Rather, I sounded entirely too definitive, when the evidence is not necessarily conclusive in determining the degree to which either individual's respective behavior may have affected the confrontation's outcome.

    I apologize for any confusion.


    That is just wrong (none / 0) (#147)
    by toggle on Wed Dec 17, 2014 at 04:32:53 PM EST
    A prosecutor is not obligated to bring someone to trial just because there is some evidence he has committed a crime.  On the contrary, the prosecutor is obligated to fully investigate the case and make the decision based on all the evidence. He is also supposed to consider not just whether the case meets the bare requirements of probable cause, but whether he has the ability to prove it beyond a reasonable doubt.

    ... on behalf of the people, regardless of where it might lead. Justice cannot and should not be measured merely by the number of cases won and lost. And it most assuredly will never be obtained by prosecuting attorneys who punt their obligations to a grand jury, blow a lot of smoke in its members' eyes by burying them in minutiae, and even mislead them by citing an inapplicable and unconstitutional statute in their instructions.

    "You don't understand how I feel! I'm standing there with my pants down and my crotch hung out for the world to see and three guys are sticking it to me, a bunch of other guys are yelling and clapping -- and you're standing there telling me that that's the best you can do. Well, if that's the best you could do, then your best sucks! Now, I don't know what you got for selling me out, but I sure as s--- hope it was worth it!"
    -- Rape victim Sarah Tobias (Jodie Foster) to Dep. D.A. Kathryn Murphy (Kelly McGillis), The Accused (1988)

    There was probable cause to take this case to trial and have a jury of Wilson's peers weigh the veracity of evidence and testimony, as introduced and subjected to an adversarial examination, and then render their verdict. That didn't happen here for reasons already discussed. As such, members of the African-American community in greater St. Louis have every right to be upset at the outcome -- not to mention those of us who respect the public's expectations of a due and impartial process of law.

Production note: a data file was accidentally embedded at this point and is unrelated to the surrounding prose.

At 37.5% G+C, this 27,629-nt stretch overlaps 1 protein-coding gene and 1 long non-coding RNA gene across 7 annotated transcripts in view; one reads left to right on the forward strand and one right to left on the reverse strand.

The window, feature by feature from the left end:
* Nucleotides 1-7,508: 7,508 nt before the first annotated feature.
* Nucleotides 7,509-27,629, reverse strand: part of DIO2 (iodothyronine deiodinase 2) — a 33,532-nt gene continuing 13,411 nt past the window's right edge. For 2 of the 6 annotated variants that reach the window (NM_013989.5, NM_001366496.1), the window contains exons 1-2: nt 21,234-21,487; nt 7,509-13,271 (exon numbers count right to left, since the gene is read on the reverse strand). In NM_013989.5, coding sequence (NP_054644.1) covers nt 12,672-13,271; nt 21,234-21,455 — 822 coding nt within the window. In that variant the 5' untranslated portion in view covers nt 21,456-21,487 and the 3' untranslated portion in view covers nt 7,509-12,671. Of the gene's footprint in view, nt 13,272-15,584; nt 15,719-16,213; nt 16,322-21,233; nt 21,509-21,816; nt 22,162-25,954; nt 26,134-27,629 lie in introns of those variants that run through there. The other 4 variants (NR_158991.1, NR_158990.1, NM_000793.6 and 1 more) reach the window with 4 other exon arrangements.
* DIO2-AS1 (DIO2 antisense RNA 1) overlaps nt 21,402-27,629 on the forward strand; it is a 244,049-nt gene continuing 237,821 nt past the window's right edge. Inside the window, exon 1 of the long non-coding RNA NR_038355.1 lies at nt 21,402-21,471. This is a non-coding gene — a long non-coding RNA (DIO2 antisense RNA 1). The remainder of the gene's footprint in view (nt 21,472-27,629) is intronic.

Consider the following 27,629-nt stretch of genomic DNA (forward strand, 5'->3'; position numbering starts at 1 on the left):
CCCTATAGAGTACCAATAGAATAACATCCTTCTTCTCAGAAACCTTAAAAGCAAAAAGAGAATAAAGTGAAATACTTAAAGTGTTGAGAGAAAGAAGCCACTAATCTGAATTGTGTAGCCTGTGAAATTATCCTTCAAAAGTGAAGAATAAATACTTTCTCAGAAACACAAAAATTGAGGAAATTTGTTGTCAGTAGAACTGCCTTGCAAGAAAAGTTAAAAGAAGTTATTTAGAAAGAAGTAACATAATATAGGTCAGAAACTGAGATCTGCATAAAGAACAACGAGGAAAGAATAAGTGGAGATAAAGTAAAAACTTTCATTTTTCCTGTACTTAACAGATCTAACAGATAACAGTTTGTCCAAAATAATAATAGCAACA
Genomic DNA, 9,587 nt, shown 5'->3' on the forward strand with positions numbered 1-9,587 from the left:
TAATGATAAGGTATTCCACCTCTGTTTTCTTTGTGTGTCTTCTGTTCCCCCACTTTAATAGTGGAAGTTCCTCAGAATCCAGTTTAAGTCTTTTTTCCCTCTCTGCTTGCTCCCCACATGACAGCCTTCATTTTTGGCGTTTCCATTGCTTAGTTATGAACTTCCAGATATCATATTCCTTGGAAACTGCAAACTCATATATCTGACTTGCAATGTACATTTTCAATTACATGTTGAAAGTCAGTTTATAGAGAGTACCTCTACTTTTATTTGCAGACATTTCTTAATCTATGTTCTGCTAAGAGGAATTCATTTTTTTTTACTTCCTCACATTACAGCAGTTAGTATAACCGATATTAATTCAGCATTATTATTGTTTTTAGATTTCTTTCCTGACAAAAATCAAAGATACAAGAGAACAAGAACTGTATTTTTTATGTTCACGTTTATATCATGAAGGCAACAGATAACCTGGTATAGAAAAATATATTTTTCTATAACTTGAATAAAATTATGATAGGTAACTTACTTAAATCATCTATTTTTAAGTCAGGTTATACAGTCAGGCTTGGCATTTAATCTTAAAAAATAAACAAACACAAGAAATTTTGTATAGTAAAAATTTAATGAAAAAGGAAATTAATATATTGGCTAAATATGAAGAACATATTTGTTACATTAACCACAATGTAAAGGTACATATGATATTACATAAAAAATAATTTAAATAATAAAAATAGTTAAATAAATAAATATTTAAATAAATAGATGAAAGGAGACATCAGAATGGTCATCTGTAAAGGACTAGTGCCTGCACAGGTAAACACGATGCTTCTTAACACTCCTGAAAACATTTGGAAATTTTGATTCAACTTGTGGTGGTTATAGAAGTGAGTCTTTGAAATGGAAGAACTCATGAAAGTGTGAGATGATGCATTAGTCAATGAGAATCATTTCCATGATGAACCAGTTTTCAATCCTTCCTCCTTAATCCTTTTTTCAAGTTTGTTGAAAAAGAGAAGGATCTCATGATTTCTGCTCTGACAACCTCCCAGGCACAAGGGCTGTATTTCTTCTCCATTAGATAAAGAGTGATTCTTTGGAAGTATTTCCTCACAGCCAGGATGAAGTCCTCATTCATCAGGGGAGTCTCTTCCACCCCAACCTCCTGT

Criminal Justice, Vol. 20, No. 2 | Summer 2005
    Ethics: Why Should Prosecutors Seek Justice? -- "A fourth rationale that can be advanced for requiring a prosecutor to have different ethical obligations than a defense lawyer could be based on the need to reinforce public confidence in the justice system. Confidence in the justice system and public respect for the law are important in any justice system that relies in large part, as ours does, on voluntary compliance of the citizenry. Public confidence will arguably be increased if the justice system is seen as both fair and accurate. Requiring prosecutors to provide a sort of safety net against procedural unfairness and inaccuracy may increase public confidence in the criminal justice system as a whole. This respect could be eroded if prosecutors were seen as lawyers solely interested in winning even at the expense of the truth. The public might also react quite negatively to prosecutors acting in a highly adversarial way, indifferent to the fairness and accuracy of criminal convictions and punishment, such as cross-examining a truthful witness or concealing information from the accused that might be exculpatory." (Emphasis is mine.)



    I agree (none / 0) (#197)
    by McBain on Wed Dec 17, 2014 at 06:28:50 PM EST
    Based on the evidence we've seen he should have decided not to indict and avoided the GJ all together.  Obviously, he used to GJ to deflect some of the criticism. Was that the right thing to do? Probably not, but he was in a no win situation.

    Why do so many people want a trial?  There was no chance of a conviction. People would sill riot. If the Zimmerman trial taught us anything, it's that people won't change their mind even when the evidence (or lack of) is laid out for them on national TV.


    It also seems like (none / 0) (#11)
    by CaptHowdy on Wed Dec 17, 2014 at 09:26:02 AM EST
    it gives the Feds more of an opening.  

    Doesn't it? Lawyer people?

    (No accountng for taste on GD:)


    I don't think (none / 0) (#25)
    by Reconstructionist on Wed Dec 17, 2014 at 11:03:29 AM EST
     it has any bearing, one way or the other, on the prospects of a federal prosecution.